1 Samuel 23 – David Saves Keilah; David Escapes from Saul
A. David saves Keilah from the Philistines.
1. (1-4) God directs David to fight against the Philistines and deliver the city of Keilah.
Then they told David, saying, “Look, the Philistines are fighting against Keilah, and they are robbing the threshing floors.” Therefore David inquired of the Lord, saying, “Shall I go and attack these Philistines?” And the Lord said to David, “Go and attack the Philistines, and save Keilah.” But David’s men said to him, “Look, we are afraid here in Judah. How much more then if we go to Keilah against the armies of the Philistines?” Then David inquired of the Lord once again. And the Lord answered him and said, “Arise, go down to Keilah. For I will deliver the Philistines into your hand.”
a. The Philistines are fighting against Keilah, and they are robbing the threshing floors: They brought this plea for help to David and not to King Saul because Saul was not fulfilling his role as king over Israel. It was Saul’s job to protect Keilah and it was Saul’s job to fight the Philistines, but Saul wasn’t doing his job and the Lord called David to do it.
i. God loved His people too much to let them suffer under an unfaithful king. If Saul wasn’t up to the task, God would raise up a man who was, and David was the one. God directed David to act like a king even if he was not the king yet.
b. Therefore David inquired of the Lord: This showed David’s wisdom and godliness. Some might have immediately said, “This isn’t my responsibility, let Saul deal with it.” Others might have immediately said, “Let’s go! I can fix this problem!” Either course was foolish, but David was wise because he inquired of the Lord.
c. Go, and attack the Philistines, and save Keilah: By all outward appearance, this was a crazy thing to do. First, David had 400 men with thin resumes and bad credit reports (1 Samuel 22:2) – not exactly a regular army. Second, David had enough trouble with Saul and he didn’t need to add trouble from the Philistines – one enemy is usually enough. Third, this would bring David wide open out before King Saul. This was a dangerous course of action.
i. David did this for two reasons. He had the command of God and the need of the people. David was willing to endanger himself to obey the command of God and to meet the need of the people.
d. But David’s men said to him, “Look, we are afraid here in Judah”: David’s men counseled him to not go to Keilah. We can understand their counsel, but we should not agree with it. It was good that David became captain over them (1 Samuel 22:2) and that this wasn’t a democracy.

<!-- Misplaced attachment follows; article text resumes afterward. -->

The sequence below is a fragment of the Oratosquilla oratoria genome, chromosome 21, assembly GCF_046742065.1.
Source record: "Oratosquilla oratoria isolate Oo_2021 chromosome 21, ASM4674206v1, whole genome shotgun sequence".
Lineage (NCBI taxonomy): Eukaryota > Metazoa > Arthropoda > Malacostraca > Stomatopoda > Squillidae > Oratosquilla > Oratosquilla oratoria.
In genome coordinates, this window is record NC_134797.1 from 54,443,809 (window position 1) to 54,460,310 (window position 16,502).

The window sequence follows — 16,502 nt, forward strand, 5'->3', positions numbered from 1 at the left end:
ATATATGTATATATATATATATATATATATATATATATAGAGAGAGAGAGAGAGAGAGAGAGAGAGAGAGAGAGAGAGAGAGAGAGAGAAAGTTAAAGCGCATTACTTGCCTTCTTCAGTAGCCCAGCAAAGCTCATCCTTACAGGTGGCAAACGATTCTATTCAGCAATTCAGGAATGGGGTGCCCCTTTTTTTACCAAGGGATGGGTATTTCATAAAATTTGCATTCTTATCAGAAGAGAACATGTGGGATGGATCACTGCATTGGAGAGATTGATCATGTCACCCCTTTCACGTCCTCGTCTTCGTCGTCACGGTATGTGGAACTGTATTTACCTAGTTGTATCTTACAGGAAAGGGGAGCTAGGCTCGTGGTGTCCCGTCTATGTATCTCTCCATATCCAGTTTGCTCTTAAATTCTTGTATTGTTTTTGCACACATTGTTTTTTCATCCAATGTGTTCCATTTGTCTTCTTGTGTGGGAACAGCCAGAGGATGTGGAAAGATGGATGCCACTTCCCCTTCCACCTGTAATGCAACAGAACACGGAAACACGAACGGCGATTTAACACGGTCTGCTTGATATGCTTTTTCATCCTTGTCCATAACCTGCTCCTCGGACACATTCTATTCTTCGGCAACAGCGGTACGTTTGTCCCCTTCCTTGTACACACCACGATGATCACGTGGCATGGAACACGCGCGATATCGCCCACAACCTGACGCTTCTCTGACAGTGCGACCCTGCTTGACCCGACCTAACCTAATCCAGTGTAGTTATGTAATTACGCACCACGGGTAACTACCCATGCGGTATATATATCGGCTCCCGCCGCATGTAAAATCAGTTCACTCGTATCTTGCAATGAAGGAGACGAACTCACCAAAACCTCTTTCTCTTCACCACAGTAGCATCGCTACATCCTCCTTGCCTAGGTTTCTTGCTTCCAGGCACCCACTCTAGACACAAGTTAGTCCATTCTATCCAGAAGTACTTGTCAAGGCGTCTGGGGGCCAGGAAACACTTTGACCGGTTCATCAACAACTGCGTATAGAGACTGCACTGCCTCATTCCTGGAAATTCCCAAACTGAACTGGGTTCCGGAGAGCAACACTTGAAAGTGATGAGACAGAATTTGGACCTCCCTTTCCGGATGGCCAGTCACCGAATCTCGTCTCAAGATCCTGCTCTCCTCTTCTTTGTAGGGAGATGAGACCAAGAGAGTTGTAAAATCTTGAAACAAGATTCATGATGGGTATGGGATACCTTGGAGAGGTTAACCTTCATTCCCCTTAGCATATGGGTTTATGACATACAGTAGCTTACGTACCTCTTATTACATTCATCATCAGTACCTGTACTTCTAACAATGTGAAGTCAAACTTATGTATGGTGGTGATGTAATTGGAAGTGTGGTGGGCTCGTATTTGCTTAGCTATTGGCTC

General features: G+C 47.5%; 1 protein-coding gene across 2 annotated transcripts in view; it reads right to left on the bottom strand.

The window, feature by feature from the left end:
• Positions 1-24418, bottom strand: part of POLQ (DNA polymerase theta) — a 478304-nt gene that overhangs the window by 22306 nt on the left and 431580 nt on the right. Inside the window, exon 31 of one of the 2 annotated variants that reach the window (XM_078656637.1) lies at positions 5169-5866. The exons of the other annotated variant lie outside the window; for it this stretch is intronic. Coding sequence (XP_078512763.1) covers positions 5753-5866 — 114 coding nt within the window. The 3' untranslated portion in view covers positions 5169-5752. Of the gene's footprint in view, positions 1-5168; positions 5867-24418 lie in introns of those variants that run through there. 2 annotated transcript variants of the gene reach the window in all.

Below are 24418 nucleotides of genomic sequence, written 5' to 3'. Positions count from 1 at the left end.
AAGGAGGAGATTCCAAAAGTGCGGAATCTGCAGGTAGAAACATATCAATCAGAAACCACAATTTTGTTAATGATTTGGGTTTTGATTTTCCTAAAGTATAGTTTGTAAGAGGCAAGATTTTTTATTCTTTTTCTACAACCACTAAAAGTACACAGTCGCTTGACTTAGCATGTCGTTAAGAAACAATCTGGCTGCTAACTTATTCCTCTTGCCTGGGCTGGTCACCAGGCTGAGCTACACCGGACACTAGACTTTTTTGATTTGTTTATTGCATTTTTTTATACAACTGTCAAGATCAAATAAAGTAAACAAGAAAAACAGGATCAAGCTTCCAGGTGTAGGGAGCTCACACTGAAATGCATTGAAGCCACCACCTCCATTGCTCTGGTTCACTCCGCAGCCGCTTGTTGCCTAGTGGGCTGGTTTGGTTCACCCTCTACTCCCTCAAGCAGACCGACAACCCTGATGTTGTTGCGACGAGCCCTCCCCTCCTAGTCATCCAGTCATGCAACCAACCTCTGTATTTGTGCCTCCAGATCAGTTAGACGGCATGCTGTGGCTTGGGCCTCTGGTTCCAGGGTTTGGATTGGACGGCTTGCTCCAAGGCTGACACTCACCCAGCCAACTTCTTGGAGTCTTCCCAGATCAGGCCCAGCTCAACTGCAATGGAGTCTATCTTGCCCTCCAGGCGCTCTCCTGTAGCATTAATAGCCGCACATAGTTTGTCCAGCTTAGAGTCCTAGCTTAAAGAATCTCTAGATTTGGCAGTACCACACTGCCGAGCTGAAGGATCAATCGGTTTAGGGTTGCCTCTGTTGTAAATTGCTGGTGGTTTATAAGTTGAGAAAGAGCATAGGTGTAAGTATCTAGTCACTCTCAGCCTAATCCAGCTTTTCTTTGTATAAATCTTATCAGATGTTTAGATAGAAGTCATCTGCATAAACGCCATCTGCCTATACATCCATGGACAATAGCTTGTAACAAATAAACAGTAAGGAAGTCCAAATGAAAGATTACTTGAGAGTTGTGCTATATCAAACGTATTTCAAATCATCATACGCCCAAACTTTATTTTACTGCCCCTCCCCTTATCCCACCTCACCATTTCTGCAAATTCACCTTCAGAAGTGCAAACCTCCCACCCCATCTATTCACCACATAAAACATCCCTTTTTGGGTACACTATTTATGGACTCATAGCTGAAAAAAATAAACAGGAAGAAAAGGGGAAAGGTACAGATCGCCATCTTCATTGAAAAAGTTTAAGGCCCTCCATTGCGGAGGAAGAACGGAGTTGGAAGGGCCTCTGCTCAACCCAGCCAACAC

e. David inquired of the Lord once again: Wisely, David took the words from his men into great account. He wrestled with their advice and saw that in many ways it made a lot of sense. At the same time, he knew this was an issue that had to be decided before the Lord.
f. Arise, go down to Keilah. For I will deliver the Philistines into your hand: God likes to confirm His word, especially when He directs us to do something hard or unusual. This time the Lord not only confirmed His previous command, but He also gave a promise with the confirmation: I will deliver the Philistines into your hand.
2. (5) David rescues the people of Keilah.
And David and his men went to Keilah and fought with the Philistines, struck them with a mighty blow, and took away their livestock. So David saved the inhabitants of Keilah.
a. So David and his men went to Keilah and fought: David did what God told him to do. It isn’t enough to ask or know God’s will. We must have a commitment to obey God’s will, even when it is difficult.
b. Struck them with a mighty blow…. David saved the inhabitants of Keilah: God blessed the obedience of David. God perfectly kept His promise to David (1 Samuel 23:4-5).
3. (6-8) Saul comes against David at Keilah.
Now it happened, when Abiathar the son of Ahimelech fled to David at Keilah, that he went down with an ephod in his hand. And Saul was told that David had gone to Keilah. So Saul said, “God has delivered him into my hand, for he has shut himself in by entering a town that has gates and bars.” Then Saul called all the people together for war, to go down to Keilah to besiege David and his men.
a. So Saul said, “God has delivered him into my hand”: Saul thought that God had blessed him and given him victory over David. It was true that God lead David to Keilah and it was true that this exposed David to Saul’s attack. But it was not true that the Lord had delivered him into my hand, as Saul said.
b. Then Saul called all the people together for war: This was not a war against the Philistines, against the Edomites, against the Amalekites, or against the Moabites. This was against David. Saul made the common mistake of assuming that someone is an enemy of the Lord just because they are our enemy.